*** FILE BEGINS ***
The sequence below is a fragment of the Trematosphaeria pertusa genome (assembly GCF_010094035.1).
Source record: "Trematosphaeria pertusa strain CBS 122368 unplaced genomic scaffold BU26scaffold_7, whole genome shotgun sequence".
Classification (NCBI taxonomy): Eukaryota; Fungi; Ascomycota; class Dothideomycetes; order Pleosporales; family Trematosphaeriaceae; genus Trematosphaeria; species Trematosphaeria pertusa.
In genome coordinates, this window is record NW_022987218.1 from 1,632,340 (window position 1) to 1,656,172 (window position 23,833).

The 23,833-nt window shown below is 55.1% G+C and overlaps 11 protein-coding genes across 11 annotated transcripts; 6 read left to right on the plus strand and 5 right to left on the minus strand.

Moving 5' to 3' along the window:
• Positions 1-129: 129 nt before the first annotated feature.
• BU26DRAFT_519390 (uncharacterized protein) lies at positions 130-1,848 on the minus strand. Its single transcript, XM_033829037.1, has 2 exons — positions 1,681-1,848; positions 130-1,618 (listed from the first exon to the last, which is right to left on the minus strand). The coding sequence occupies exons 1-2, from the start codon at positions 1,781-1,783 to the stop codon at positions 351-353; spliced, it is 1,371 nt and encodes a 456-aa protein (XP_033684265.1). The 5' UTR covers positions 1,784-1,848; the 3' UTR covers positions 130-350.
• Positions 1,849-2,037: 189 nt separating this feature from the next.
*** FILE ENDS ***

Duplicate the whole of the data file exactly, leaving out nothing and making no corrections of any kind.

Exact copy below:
The sequence below is a fragment of the Trematosphaeria pertusa genome (assembly GCF_010094035.1).
Source record: "Trematosphaeria pertusa strain CBS 122368 unplaced genomic scaffold BU26scaffold_7, whole genome shotgun sequence".
Classification (NCBI taxonomy): Eukaryota; Fungi; Ascomycota; class Dothideomycetes; order Pleosporales; family Trematosphaeriaceae; genus Trematosphaeria; species Trematosphaeria pertusa.
In genome coordinates, this window is record NW_022987218.1 from 1,632,340 (window position 1) to 1,656,172 (window position 23,833).

The 23,833-nt window shown below is 55.1% G+C and overlaps 11 protein-coding genes across 11 annotated transcripts; 6 read left to right on the plus strand and 5 right to left on the minus strand.

Moving 5' to 3' along the window:
• Positions 1-129: 129 nt before the first annotated feature.
• BU26DRAFT_519390 (uncharacterized protein) lies at positions 130-1,848 on the minus strand. Its single transcript, XM_033829037.1, has 2 exons — positions 1,681-1,848; positions 130-1,618 (listed from the first exon to the last, which is right to left on the minus strand). The coding sequence occupies exons 1-2, from the start codon at positions 1,781-1,783 to the stop codon at positions 351-353; spliced, it is 1,371 nt and encodes a 456-aa protein (XP_033684265.1). The 5' UTR covers positions 1,784-1,848; the 3' UTR covers positions 130-350.
• Positions 1,849-2,037: 189 nt separating this feature from the next.